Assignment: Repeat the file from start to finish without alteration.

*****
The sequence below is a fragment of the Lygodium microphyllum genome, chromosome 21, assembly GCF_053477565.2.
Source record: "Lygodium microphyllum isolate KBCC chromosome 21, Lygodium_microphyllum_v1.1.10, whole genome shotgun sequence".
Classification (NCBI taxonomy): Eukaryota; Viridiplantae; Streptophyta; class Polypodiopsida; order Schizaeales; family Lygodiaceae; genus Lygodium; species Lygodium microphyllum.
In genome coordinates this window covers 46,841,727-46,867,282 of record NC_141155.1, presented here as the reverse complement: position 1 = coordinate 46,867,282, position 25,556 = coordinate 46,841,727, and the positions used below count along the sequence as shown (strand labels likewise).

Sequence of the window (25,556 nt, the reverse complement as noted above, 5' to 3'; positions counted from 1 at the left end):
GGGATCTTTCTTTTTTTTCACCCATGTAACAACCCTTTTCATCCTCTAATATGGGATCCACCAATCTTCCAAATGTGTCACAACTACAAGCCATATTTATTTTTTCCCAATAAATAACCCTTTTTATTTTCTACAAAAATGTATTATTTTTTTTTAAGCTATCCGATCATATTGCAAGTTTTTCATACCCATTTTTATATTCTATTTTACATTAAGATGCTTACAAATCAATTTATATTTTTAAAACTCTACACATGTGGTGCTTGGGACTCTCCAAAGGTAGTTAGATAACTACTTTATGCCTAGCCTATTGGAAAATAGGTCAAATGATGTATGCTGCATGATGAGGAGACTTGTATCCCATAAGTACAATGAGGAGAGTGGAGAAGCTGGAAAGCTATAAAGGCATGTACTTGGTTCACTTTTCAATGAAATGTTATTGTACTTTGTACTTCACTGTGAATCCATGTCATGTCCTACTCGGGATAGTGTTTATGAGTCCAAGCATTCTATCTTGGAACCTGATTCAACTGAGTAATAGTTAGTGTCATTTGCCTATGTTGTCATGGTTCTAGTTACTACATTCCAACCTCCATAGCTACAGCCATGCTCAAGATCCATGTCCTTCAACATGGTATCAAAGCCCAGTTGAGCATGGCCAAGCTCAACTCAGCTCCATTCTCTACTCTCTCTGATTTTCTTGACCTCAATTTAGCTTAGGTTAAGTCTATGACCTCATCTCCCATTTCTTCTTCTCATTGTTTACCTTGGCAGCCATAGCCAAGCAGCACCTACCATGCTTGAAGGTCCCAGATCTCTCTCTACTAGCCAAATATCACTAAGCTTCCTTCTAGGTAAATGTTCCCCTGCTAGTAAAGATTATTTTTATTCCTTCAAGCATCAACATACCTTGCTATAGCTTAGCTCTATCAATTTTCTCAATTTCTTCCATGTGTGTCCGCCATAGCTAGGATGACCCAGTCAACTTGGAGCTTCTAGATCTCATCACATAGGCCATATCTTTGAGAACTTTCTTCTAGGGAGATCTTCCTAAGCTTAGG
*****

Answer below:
The sequence below is a fragment of the Lygodium microphyllum genome, chromosome 21, assembly GCF_053477565.2.
Source record: "Lygodium microphyllum isolate KBCC chromosome 21, Lygodium_microphyllum_v1.1.10, whole genome shotgun sequence".
Classification (NCBI taxonomy): Eukaryota; Viridiplantae; Streptophyta; class Polypodiopsida; order Schizaeales; family Lygodiaceae; genus Lygodium; species Lygodium microphyllum.
In genome coordinates this window covers 46,841,727-46,867,282 of record NC_141155.1, presented here as the reverse complement: position 1 = coordinate 46,867,282, position 25,556 = coordinate 46,841,727, and the positions used below count along the sequence as shown (strand labels likewise).

Sequence of the window (25,556 nt, the reverse complement as noted above, 5' to 3'; positions counted from 1 at the left end):
GGGATCTTTCTTTTTTTTCACCCATGTAACAACCCTTTTCATCCTCTAATATGGGATCCACCAATCTTCCAAATGTGTCACAACTACAAGCCATATTTATTTTTTCCCAATAAATAACCCTTTTTATTTTCTACAAAAATGTATTATTTTTTTTTAAGCTATCCGATCATATTGCAAGTTTTTCATACCCATTTTTATATTCTATTTTACATTAAGATGCTTACAAATCAATTTATATTTTTAAAACTCTACACATGTGGTGCTTGGGACTCTCCAAAGGTAGTTAGATAACTACTTTATGCCTAGCCTATTGGAAAATAGGTCAAATGATGTATGCTGCATGATGAGGAGACTTGTATCCCATAAGTACAATGAGGAGAGTGGAGAAGCTGGAAAGCTATAAAGGCATGTACTTGGTTCACTTTTCAATGAAATGTTATTGTACTTTGTACTTCACTGTGAATCCATGTCATGTCCTACTCGGGATAGTGTTTATGAGTCCAAGCATTCTATCTTGGAACCTGATTCAACTGAGTAATAGTTAGTGTCATTTGCCTATGTTGTCATGGTTCTAGTTACTACATTCCAACCTCCATAGCTACAGCCATGCTCAAGATCCATGTCCTTCAACATGGTATCAAAGCCCAGTTGAGCATGGCCAAGCTCAACTCAGCTCCATTCTCTACTCTCTCTGATTTTCTTGACCTCAATTTAGCTTAGGTTAAGTCTATGACCTCATCTCCCATTTCTTCTTCTCATTGTTTACCTTGGCAGCCATAGCCAAGCAGCACCTACCATGCTTGAAGGTCCCAGATCTCTCTCTACTAGCCAAATATCACTAAGCTTCCTTCTAGGTAAATGTTCCCCTGCTAGTAAAGATTATTTTTATTCCTTCAAGCATCAACATACCTTGCTATAGCTTAGCTCTATCAATTTTCTCAATTTCTTCCATGTGTGTCCGCCATAGCTAGGATGACCCAGTCAACTTGGAGCTTCTAGATCTCATCACATAGGCCATATCTTTGAGAACTTTCTTCTAGGGAGATCTTCCTAAGCTTAGG